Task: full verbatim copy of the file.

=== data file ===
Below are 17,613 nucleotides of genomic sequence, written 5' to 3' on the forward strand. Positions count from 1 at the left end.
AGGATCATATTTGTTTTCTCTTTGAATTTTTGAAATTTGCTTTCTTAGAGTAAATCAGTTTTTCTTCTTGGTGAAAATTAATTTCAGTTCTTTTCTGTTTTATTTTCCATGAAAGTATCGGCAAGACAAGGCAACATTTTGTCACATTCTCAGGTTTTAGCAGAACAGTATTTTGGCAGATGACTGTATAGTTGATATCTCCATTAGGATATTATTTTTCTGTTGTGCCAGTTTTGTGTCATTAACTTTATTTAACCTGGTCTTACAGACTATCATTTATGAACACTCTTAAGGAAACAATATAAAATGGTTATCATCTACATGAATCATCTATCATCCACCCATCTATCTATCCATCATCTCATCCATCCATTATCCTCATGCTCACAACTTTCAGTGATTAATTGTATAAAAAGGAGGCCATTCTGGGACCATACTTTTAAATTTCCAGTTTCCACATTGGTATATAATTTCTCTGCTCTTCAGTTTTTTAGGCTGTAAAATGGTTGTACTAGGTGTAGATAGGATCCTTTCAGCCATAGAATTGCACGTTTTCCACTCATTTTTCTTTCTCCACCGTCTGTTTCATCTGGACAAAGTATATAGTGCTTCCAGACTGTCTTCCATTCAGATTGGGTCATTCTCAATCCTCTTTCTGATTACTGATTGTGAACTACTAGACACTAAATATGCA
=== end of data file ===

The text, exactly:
Below are 17,613 nucleotides of genomic sequence, written 5' to 3' on the forward strand. Positions count from 1 at the left end.
AGGATCATATTTGTTTTCTCTTTGAATTTTTGAAATTTGCTTTCTTAGAGTAAATCAGTTTTTCTTCTTGGTGAAAATTAATTTCAGTTCTTTTCTGTTTTATTTTCCATGAAAGTATCGGCAAGACAAGGCAACATTTTGTCACATTCTCAGGTTTTAGCAGAACAGTATTTTGGCAGATGACTGTATAGTTGATATCTCCATTAGGATATTATTTTTCTGTTGTGCCAGTTTTGTGTCATTAACTTTATTTAACCTGGTCTTACAGACTATCATTTATGAACACTCTTAAGGAAACAATATAAAATGGTTATCATCTACATGAATCATCTATCATCCACCCATCTATCTATCCATCATCTCATCCATCCATTATCCTCATGCTCACAACTTTCAGTGATTAATTGTATAAAAAGGAGGCCATTCTGGGACCATACTTTTAAATTTCCAGTTTCCACATTGGTATATAATTTCTCTGCTCTTCAGTTTTTTAGGCTGTAAAATGGTTGTACTAGGTGTAGATAGGATCCTTTCAGCCATAGAATTGCACGTTTTCCACTCATTTTTCTTTCTCCACCGTCTGTTTCATCTGGACAAAGTATATAGTGCTTCCAGACTGTCTTCCATTCAGATTGGGTCATTCTCAATCCTCTTTCTGATTACTGATTGTGAACTACTAGACACTAAATATGCA